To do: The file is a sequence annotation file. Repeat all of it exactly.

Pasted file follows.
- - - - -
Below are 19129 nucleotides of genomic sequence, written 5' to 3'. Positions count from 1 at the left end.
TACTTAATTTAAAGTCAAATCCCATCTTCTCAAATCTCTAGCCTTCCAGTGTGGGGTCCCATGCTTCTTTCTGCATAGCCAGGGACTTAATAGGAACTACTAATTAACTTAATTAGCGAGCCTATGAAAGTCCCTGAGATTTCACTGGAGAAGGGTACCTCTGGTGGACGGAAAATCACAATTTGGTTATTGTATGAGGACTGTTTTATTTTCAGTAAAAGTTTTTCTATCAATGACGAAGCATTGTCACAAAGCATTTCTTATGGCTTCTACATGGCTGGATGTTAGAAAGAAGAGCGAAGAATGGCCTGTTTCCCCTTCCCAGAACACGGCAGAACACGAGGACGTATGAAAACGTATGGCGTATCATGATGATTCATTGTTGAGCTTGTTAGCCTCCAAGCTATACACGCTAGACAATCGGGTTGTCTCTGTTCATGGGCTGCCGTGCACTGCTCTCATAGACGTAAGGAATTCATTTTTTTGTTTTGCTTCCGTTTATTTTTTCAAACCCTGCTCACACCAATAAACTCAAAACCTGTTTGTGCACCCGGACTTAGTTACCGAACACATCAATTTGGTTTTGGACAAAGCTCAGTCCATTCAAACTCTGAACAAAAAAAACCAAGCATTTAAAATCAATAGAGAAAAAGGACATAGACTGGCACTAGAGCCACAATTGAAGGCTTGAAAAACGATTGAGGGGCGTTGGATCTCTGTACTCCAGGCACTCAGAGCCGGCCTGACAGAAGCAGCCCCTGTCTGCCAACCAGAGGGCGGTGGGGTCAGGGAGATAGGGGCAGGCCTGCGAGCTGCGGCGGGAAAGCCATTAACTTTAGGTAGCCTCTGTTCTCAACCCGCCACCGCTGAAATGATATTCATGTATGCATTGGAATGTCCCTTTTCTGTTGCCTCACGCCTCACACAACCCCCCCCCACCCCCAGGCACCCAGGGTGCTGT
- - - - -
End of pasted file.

Below are 19129 nucleotides of genomic sequence, written 5' to 3'. Positions count from 1 at the left end.
TACTTAATTTAAAGTCAAATCCCATCTTCTCAAATCTCTAGCCTTCCAGTGTGGGGTCCCATGCTTCTTTCTGCATAGCCAGGGACTTAATAGGAACTACTAATTAACTTAATTAGCGAGCCTATGAAAGTCCCTGAGATTTCACTGGAGAAGGGTACCTCTGGTGGACGGAAAATCACAATTTGGTTATTGTATGAGGACTGTTTTATTTTCAGTAAAAGTTTTTCTATCAATGACGAAGCATTGTCACAAAGCATTTCTTATGGCTTCTACATGGCTGGATGTTAGAAAGAAGAGCGAAGAATGGCCTGTTTCCCCTTCCCAGAACACGGCAGAACACGAGGACGTATGAAAACGTATGGCGTATCATGATGATTCATTGTTGAGCTTGTTAGCCTCCAAGCTATACACGCTAGACAATCGGGTTGTCTCTGTTCATGGGCTGCCGTGCACTGCTCTCATAGACGTAAGGAATTCATTTTTTTGTTTTGCTTCCGTTTATTTTTTCAAACCCTGCTCACACCAATAAACTCAAAACCTGTTTGTGCACCCGGACTTAGTTACCGAACACATCAATTTGGTTTTGGACAAAGCTCAGTCCATTCAAACTCTGAACAAAAAAAACCAAGCATTTAAAATCAATAGAGAAAAAGGACATAGACTGGCACTAGAGCCACAATTGAAGGCTTGAAAAACGATTGAGGGGCGTTGGATCTCTGTACTCCAGGCACTCAGAGCCGGCCTGACAGAAGCAGCCCCTGTCTGCCAACCAGAGGGCGGTGGGGTCAGGGAGATAGGGGCAGGCCTGCGAGCTGCGGCGGGAAAGCCATTAACTTTAGGTAGCCTCTGTTCTCAACCCGCCACCGCTGAAATGATATTCATGTATGCATTGGAATGTCCCTTTTCTGTTGCCTCACGCCTCACACAACCCCCCCCCACCCCCAGGCACCCAGGGTGCTGT